The next big thing

I’ve been tagged in this author-tagging pyramid scheme of a meme that’s been going around online. Somebody tags you, you answer ten questions, you pass it on.

I’ve been tagged by the gifted and talented William Kostakis.

And have in turn tagged these exceedingly fine writers:

Margo Lanagan
Bel Schenk
Heather Taylor Johnson

Look out for their answers early in January. Here are mine:

What is the working title of your next book?


Where did the idea come from for the book?

Parkour + concrete poetry. I’d been getting interested in both things, and one night I started thinking about them both together. Poetry already made sense to me as a way to represent parkour in words – the fluidity and flow you can get with poetry that’s hard to capture with prose – and when I started to imagine what you could do typographically I got really excited. That was the beginning.

What genre does your book fall under?

The Penguin people came up with the tag “genre fiction meets literary verse novel”. Don’t think I can do better than that. (I wrote a thriller! Never thought I’d do that!)

What actors would you choose to play the part of your characters in a movie rendition?

It sounds like a cop out, but I wouldn’t. I don’t really know what my characters look like. It’s like that when I’m reading as well – I tend to skip over the ‘descriptiony bits’, as they seem so irrelevant. So (if that wildest dream ever came true), I’d leave it up to someone who knows film and hope they got it right…

What is the one-sentence synopsis of your book?

For Dee, parkour started out as a way to escape his mundane life, but when he is drawn into a frighteningly real conspiracy, it is parkour that will save him.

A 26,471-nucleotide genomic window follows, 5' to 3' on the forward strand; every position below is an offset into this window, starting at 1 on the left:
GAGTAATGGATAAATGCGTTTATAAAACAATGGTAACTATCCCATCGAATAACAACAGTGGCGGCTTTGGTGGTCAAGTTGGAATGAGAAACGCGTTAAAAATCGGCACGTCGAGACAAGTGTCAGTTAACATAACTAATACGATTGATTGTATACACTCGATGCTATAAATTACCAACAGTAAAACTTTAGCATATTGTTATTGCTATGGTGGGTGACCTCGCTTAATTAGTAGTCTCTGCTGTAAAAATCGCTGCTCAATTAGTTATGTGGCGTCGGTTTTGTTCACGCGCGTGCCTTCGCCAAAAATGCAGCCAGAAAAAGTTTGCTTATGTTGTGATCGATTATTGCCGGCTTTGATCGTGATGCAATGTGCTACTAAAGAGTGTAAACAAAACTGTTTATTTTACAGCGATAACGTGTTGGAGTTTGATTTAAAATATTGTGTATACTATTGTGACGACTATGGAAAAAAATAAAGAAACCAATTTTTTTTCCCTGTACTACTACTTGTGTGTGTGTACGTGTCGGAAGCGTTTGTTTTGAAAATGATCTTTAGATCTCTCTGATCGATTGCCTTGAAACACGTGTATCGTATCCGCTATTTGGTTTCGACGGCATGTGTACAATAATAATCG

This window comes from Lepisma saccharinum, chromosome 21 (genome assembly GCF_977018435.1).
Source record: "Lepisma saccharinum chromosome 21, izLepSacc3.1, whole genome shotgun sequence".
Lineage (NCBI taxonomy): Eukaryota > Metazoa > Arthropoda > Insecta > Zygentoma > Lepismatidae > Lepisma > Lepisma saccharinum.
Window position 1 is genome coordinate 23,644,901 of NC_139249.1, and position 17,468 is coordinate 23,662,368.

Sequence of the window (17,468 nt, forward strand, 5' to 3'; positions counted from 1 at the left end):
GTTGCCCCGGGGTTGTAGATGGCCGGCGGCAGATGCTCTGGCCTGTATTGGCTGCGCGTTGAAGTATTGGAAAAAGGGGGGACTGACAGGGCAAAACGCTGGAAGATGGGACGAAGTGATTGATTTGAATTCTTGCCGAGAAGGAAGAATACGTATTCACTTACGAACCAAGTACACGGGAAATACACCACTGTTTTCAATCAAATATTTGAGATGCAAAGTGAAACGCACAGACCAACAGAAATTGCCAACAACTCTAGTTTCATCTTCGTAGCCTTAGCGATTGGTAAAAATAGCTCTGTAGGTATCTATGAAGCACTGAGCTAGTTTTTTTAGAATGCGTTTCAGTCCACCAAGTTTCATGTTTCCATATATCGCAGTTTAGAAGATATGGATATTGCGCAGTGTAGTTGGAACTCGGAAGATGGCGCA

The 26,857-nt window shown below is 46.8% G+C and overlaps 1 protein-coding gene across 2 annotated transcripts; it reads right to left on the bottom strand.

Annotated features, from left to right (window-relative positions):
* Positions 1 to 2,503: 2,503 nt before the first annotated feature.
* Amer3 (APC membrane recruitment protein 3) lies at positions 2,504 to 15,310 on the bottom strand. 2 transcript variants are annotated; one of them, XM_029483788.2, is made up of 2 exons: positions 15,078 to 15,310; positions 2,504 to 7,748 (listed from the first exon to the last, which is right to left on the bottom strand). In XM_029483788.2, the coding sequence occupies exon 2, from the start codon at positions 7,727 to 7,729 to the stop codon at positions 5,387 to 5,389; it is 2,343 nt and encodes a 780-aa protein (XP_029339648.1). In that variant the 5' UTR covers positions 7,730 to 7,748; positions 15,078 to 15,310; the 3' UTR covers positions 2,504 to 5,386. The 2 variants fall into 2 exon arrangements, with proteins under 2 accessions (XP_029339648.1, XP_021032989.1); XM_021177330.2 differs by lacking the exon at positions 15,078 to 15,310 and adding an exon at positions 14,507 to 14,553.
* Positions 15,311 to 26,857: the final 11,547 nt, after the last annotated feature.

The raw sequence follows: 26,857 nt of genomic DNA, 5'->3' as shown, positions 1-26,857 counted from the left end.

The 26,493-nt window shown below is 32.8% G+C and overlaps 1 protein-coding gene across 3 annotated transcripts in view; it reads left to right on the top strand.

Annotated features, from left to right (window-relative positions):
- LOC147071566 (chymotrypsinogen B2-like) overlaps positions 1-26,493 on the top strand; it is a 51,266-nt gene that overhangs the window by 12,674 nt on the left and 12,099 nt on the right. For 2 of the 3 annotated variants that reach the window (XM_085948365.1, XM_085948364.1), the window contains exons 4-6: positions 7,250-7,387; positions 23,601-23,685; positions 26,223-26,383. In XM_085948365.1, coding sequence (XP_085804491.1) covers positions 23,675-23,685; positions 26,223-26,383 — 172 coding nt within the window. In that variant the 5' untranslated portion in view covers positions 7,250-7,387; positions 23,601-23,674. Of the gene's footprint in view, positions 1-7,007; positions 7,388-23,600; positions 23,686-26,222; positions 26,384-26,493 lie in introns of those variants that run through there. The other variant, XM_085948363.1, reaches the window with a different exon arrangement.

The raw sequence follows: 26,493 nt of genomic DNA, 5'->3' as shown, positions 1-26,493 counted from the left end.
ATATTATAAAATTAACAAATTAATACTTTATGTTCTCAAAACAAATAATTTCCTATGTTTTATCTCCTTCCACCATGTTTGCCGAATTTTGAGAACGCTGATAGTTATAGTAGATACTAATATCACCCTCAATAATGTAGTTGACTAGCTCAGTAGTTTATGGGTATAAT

How long did it take you to write the first draft of the manuscript?

Apart from a year or two of notes and ideas beforehand, the writing of the first draft took seven months. I can be so precise because I had an Australia Council grant that allowed me to take that time off from my full time day job. I knew I had to get it done in that time or it wouldn’t get done. Love deadlines!

What other books would you compare this story to within your genre?

Purely for the genre/verse novel tag I would have to say Dorothy Porter’s crime novels (as presumptuous as that is).

Who or what inspired you to write this book?

Parkour + concrete poetry, like I say above. Once I actually got to the story, though, that’s what kept me going. Finding out about my characters, finding out about their worlds, finding out what happened to them. I love my people, and it was a privilege to dive in and spend some time in their dark, passionate, intense world.

What else about the book might pique the reader’s interest?

The Bruise Blog I wish I’d kept, for the brief time I was actually going to parkour classes! (Thanks to Parkour NSW for their awesome teachers, who bear no responsibility for this old man’s physio bills!)